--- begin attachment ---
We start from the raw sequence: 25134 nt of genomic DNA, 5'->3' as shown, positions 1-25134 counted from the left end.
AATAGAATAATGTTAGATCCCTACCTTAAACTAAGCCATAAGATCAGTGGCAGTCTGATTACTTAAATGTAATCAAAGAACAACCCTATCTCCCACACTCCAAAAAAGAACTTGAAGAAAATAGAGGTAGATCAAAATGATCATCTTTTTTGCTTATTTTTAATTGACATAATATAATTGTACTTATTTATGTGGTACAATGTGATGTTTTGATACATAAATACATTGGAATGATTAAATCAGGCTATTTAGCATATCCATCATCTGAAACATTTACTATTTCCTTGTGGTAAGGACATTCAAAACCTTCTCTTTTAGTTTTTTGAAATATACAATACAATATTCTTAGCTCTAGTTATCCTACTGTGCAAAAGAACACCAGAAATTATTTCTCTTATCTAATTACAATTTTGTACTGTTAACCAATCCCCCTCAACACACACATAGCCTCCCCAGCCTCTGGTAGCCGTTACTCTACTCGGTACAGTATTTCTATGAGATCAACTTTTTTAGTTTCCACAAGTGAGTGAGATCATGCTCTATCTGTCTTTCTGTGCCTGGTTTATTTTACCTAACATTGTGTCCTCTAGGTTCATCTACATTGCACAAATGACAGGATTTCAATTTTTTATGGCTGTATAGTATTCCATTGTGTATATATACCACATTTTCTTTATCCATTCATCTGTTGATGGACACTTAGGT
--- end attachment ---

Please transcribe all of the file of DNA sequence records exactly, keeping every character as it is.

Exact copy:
We start from the raw sequence: 25134 nt of genomic DNA, 5'->3' as shown, positions 1-25134 counted from the left end.
AATAGAATAATGTTAGATCCCTACCTTAAACTAAGCCATAAGATCAGTGGCAGTCTGATTACTTAAATGTAATCAAAGAACAACCCTATCTCCCACACTCCAAAAAAGAACTTGAAGAAAATAGAGGTAGATCAAAATGATCATCTTTTTTGCTTATTTTTAATTGACATAATATAATTGTACTTATTTATGTGGTACAATGTGATGTTTTGATACATAAATACATTGGAATGATTAAATCAGGCTATTTAGCATATCCATCATCTGAAACATTTACTATTTCCTTGTGGTAAGGACATTCAAAACCTTCTCTTTTAGTTTTTTGAAATATACAATACAATATTCTTAGCTCTAGTTATCCTACTGTGCAAAAGAACACCAGAAATTATTTCTCTTATCTAATTACAATTTTGTACTGTTAACCAATCCCCCTCAACACACACATAGCCTCCCCAGCCTCTGGTAGCCGTTACTCTACTCGGTACAGTATTTCTATGAGATCAACTTTTTTAGTTTCCACAAGTGAGTGAGATCATGCTCTATCTGTCTTTCTGTGCCTGGTTTATTTTACCTAACATTGTGTCCTCTAGGTTCATCTACATTGCACAAATGACAGGATTTCAATTTTTTATGGCTGTATAGTATTCCATTGTGTATATATACCACATTTTCTTTATCCATTCATCTGTTGATGGACACTTAGGT